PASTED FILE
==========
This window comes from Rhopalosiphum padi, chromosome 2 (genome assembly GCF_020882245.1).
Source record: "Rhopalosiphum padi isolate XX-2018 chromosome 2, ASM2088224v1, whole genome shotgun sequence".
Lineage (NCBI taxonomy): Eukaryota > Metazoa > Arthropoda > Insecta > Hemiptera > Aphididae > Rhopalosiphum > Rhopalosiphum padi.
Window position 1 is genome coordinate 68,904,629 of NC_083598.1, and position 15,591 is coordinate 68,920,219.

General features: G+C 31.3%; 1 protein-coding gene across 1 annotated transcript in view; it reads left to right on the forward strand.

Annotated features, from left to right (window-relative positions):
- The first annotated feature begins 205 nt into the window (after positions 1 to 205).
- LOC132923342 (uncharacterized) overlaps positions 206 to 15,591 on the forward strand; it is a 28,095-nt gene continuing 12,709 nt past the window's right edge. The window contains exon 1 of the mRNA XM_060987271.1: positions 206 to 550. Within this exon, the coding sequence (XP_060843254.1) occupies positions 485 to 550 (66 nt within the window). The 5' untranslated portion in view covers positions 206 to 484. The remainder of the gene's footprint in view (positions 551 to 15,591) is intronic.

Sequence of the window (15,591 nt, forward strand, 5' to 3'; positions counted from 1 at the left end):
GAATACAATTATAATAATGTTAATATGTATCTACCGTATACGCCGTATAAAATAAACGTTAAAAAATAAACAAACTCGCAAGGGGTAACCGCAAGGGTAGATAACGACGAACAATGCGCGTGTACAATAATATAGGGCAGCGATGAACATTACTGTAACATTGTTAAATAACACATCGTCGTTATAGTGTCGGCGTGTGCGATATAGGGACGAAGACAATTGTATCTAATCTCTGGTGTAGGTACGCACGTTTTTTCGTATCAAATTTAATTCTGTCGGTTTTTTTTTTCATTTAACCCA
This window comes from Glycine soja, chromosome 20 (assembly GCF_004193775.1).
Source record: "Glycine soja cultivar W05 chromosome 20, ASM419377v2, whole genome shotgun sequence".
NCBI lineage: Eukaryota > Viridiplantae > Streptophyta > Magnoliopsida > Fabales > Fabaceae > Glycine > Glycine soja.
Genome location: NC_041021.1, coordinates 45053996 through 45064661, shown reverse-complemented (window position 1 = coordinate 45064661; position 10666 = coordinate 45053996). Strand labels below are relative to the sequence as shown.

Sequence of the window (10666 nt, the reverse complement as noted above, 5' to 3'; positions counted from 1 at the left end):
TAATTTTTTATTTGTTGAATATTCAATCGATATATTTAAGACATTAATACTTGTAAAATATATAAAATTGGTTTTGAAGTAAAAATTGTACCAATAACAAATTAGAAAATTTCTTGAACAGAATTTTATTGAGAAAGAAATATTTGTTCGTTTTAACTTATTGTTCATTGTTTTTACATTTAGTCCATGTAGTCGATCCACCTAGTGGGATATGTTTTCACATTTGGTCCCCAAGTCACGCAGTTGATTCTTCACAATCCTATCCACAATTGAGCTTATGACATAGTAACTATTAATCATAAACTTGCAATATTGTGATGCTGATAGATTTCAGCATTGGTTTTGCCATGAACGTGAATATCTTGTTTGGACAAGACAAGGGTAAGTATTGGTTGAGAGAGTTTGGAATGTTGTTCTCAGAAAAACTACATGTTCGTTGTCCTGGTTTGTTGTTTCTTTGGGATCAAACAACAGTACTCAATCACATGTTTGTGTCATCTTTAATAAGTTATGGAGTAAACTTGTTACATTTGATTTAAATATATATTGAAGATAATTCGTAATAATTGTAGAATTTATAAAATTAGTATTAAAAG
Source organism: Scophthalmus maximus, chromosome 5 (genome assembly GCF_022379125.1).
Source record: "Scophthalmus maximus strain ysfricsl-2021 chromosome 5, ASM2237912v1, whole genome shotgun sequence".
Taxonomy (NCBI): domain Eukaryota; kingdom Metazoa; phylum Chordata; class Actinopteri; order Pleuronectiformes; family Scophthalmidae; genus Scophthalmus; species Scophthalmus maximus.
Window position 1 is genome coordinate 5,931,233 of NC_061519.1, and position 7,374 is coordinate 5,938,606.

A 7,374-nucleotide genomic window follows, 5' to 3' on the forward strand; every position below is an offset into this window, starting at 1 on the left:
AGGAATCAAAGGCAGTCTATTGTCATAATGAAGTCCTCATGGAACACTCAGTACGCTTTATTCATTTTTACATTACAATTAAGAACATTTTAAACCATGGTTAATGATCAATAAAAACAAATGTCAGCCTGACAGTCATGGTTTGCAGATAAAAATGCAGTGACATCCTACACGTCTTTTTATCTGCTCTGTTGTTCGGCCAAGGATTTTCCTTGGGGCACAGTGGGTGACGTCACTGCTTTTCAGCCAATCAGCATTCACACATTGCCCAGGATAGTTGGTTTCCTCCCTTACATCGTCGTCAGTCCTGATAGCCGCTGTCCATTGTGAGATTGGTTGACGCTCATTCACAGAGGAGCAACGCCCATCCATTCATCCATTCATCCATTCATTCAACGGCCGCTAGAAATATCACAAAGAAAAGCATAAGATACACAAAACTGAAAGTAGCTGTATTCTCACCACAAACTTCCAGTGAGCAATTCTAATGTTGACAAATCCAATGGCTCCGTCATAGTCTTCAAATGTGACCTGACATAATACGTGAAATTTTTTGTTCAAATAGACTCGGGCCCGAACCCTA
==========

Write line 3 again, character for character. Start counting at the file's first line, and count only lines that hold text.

Lineage (NCBI taxonomy): Eukaryota > Metazoa > Arthropoda > Insecta > Hemiptera > Aphididae > Rhopalosiphum > Rhopalosiphum padi.